The role of institutions towards this plan also plays a key role. This cannot be an abstract plan but must be a plan that deploys responsibility to state and private institutions towards its achievement and materialisation. 

The issue of effective governance tells us that the mandate of short, medium, and long-term interventions are required to strengthen key sectors of the economy will also need to be made. 

The collective impact of these sectoral interventions is intended to bring Namibia back on course towards the targets set in the NDPs and Vision 2030. 

In providing more context for the economic recovery plan, infrastructure investment, delivery, and maintenance will play a leading role in restructuring our economy. 

A large and meaningful infrastructure program will boost aggregate demand, assist in reviving the construction industry and contribute to employment creation. 

The construction industry has for long been taking a firm beating from economic decline. 

We appreciate the intentional and deliberate efforts to bolster up and provide much need capital to SMEs through the Development Bank of Namibia skills-based scheme and women and youth scheme of Agribank. 

Both play a critical role in our realignment and restructuring of our economy.  

On Infrastructure development, we call on efforts to be strengthened to attract private sector investment in the delivery of infrastructure as part of building a more meaningful Public, Private Partnerships (PPP) framework. 

We further call for attention to be paid towards improving the state’s technical, project planning, preparation, and financial engineering capabilities. 

This includes roping-in graduates, sector skills, and expertise. 

We expect non-compromising deliverables such as localized procurement of key inputs to strengthen and capacitate the domestic industrial base.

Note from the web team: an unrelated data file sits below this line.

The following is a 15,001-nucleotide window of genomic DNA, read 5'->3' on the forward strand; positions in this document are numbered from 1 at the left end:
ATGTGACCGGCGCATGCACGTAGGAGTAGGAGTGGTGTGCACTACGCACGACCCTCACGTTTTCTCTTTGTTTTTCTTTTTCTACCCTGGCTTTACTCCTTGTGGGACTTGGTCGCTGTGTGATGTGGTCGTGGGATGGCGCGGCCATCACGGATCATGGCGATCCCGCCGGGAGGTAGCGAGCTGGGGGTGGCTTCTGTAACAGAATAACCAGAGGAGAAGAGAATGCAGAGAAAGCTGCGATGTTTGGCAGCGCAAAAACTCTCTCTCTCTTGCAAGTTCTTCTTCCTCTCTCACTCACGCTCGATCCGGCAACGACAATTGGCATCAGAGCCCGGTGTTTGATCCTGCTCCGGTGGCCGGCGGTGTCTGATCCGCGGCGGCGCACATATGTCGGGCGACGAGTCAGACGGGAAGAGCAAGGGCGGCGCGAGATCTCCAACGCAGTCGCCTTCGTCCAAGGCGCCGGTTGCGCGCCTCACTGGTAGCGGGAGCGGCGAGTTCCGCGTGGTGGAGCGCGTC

Furthermore, programmes such as `Buy Local, Grow Namibia` must be embraced and intensified. 

Local manufacturers and producers need support from all of us for them to yield returns, contribute to economic growth, job creation but most importantly, value addition. 

This will craft the much-needed industry growth facilitation for SMEs. The above analysis is intended to facilitate the much-needed social progression and economic advancement. 

A point in case, we have a growing leather works market that should be made use of in the creation of school shoes. Nothing should stop us from looking at the necessary procurement procedures to ensure local leather manufacturers benefit.

 This is what we mean by intended local economic development strategies. This greatly adds to our strategy of adding value. Another important factor that plays into the notion of economic recovery is a well-coordinated and organised education curriculum accompanied by an energetic and well-qualified sector. 

This must be the scenario from primary right up to tertiary. There remains growing concerns about our educational output, especially with the new curriculum.  

In my final analysis, it is important to note that this economic recovery plan will remain a plan if we all, in our respective trades and capacities do not identify what role we have in its implementation. Whether it’s to create literacy, break it down in S.M.A.R.T deliverables, or focus on industry growth facilitation. 

We all have a role to play.


2021-03-18  Staff Reporter